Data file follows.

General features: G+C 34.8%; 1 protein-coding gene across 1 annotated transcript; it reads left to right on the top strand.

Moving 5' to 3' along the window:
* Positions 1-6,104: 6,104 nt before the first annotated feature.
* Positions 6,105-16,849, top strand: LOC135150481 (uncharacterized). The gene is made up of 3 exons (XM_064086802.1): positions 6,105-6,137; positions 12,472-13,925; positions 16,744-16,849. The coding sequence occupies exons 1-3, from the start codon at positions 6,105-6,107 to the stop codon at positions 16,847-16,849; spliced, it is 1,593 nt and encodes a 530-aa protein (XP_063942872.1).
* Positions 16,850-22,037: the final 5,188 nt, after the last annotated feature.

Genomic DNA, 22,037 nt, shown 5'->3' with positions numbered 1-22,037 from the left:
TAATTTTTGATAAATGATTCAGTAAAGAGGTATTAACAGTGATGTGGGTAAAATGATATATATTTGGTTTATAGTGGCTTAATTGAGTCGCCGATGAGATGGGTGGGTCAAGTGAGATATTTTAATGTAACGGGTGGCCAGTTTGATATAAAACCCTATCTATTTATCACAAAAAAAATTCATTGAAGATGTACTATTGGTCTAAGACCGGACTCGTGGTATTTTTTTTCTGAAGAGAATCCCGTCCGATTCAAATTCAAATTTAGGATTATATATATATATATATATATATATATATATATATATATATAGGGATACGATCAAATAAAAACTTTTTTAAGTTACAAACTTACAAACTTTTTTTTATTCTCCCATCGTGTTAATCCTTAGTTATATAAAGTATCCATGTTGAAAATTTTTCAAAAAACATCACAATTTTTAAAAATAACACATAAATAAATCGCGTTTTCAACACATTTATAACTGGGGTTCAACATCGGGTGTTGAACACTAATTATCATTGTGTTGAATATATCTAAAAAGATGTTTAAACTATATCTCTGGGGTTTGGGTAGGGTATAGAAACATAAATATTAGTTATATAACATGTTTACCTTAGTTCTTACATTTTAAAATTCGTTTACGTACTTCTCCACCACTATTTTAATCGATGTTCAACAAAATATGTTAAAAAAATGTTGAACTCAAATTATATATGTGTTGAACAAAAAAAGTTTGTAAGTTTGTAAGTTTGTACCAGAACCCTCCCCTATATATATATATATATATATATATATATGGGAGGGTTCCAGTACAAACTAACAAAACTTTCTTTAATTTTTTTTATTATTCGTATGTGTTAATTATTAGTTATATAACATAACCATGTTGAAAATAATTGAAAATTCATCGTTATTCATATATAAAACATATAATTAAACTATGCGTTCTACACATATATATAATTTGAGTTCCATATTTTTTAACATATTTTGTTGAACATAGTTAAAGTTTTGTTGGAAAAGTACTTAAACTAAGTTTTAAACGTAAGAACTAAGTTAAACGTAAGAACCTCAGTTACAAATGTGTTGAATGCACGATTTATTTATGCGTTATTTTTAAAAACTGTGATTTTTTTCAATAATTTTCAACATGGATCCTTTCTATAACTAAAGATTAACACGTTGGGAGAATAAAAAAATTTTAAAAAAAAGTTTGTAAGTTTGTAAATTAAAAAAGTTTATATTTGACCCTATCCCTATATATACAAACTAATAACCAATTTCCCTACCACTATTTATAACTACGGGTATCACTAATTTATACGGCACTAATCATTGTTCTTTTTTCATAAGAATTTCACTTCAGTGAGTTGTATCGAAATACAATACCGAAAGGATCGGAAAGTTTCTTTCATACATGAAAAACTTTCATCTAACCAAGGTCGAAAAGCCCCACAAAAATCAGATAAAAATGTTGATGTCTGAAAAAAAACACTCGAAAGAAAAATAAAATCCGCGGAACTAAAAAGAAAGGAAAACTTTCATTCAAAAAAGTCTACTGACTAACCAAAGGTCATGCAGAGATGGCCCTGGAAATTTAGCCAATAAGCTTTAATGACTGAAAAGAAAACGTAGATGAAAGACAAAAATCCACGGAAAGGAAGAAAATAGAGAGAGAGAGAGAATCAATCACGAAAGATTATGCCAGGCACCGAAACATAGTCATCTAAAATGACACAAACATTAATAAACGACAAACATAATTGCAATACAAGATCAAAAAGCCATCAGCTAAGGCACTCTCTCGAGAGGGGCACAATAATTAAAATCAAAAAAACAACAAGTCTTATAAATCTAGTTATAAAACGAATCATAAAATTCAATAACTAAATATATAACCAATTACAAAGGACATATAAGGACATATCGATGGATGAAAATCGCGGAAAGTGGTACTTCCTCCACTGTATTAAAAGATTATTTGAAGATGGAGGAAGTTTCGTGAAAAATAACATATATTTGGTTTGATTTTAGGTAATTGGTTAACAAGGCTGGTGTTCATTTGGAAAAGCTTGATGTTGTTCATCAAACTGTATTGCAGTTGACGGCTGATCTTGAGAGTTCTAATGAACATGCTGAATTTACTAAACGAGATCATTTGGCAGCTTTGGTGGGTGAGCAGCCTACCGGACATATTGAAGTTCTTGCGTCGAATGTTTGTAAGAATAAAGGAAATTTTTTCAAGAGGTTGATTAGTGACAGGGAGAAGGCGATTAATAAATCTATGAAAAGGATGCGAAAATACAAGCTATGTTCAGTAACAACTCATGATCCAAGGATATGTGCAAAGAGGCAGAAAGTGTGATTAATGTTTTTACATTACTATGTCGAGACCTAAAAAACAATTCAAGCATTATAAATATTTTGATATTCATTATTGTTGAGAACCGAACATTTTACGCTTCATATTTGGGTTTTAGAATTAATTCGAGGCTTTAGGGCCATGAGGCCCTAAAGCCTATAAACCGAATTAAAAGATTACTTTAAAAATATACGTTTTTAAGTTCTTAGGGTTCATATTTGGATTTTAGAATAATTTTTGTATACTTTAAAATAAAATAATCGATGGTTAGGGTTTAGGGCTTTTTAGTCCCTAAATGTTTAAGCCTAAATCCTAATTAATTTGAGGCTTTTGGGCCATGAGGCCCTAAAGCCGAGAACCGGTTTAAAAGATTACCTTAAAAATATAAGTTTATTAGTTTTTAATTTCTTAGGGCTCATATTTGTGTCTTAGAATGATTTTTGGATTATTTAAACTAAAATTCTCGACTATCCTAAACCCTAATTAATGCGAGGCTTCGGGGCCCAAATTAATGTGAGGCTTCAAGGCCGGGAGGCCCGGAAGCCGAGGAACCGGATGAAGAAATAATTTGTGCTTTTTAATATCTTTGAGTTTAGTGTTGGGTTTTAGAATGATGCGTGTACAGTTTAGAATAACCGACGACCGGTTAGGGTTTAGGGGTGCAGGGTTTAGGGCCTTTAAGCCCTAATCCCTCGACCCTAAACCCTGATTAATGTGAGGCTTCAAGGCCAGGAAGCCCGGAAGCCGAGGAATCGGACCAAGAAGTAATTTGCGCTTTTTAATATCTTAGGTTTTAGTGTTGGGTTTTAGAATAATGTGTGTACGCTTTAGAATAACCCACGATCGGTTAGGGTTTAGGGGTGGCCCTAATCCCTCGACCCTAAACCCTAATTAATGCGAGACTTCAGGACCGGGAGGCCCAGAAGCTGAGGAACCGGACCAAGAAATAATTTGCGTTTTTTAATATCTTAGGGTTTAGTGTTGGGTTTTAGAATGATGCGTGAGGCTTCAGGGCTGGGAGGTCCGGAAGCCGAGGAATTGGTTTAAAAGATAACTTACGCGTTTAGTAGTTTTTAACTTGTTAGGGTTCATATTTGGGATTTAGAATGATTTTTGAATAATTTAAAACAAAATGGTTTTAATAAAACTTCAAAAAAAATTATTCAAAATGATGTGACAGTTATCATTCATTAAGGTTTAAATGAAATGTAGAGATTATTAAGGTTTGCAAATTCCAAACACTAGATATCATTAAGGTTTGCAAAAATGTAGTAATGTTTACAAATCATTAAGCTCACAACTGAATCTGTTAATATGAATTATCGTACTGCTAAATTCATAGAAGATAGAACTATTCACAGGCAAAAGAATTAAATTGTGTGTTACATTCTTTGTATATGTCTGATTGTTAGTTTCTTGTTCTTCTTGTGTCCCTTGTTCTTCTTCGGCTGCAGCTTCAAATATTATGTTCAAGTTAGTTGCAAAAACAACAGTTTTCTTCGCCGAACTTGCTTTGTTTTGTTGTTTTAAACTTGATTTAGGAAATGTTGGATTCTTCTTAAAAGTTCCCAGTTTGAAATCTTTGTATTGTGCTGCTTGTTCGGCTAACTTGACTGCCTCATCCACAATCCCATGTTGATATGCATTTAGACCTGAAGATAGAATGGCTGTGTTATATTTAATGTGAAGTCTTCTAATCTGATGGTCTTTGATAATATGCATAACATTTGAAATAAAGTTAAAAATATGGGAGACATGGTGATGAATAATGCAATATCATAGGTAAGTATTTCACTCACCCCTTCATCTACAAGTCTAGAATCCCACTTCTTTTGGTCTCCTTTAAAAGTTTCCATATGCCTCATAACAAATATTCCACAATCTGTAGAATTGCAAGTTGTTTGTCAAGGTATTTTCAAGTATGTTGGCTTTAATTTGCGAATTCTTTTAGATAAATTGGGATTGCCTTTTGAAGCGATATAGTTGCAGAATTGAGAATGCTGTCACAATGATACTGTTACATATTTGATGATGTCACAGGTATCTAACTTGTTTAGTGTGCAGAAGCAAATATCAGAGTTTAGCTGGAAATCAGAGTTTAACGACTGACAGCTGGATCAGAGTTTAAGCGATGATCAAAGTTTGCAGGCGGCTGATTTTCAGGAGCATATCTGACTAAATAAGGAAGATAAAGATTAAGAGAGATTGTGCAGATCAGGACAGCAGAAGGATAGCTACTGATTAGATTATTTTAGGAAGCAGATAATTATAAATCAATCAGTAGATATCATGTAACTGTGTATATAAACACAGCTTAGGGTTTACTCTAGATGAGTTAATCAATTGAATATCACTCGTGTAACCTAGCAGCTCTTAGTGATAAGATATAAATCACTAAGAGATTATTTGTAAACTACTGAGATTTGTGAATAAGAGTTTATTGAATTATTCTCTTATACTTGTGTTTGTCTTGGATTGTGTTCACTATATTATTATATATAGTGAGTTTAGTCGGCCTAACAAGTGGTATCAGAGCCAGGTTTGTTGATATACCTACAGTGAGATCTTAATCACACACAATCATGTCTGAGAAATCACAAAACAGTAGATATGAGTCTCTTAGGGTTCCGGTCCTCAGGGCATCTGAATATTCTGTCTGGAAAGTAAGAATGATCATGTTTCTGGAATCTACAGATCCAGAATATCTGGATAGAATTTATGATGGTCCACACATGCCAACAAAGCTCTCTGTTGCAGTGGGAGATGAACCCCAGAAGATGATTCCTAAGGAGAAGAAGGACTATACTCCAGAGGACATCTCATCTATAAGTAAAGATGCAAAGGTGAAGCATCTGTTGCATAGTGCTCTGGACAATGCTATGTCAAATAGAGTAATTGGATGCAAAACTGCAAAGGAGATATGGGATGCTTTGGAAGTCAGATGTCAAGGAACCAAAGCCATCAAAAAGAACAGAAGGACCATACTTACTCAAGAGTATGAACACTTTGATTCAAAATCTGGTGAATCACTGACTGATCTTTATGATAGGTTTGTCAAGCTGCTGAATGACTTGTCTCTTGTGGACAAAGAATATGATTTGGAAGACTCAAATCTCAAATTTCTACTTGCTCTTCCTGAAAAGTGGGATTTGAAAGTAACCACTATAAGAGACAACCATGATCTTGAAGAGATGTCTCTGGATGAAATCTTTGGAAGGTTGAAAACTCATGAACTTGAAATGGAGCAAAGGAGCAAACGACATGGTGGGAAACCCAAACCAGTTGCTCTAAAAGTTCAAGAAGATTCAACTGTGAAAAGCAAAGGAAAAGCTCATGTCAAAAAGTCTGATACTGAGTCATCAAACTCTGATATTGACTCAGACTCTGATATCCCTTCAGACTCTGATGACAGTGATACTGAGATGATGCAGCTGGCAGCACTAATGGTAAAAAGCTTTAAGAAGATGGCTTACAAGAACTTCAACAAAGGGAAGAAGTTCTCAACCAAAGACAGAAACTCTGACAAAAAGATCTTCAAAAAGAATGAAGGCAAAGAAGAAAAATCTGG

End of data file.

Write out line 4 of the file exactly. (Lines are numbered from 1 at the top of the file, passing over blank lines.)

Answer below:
* Positions 6,105-16,849, top strand: LOC135150481 (uncharacterized). The gene is made up of 3 exons (XM_064086802.1): positions 6,105-6,137; positions 12,472-13,925; positions 16,744-16,849. The coding sequence occupies exons 1-3, from the start codon at positions 6,105-6,107 to the stop codon at positions 16,847-16,849; spliced, it is 1,593 nt and encodes a 530-aa protein (XP_063942872.1).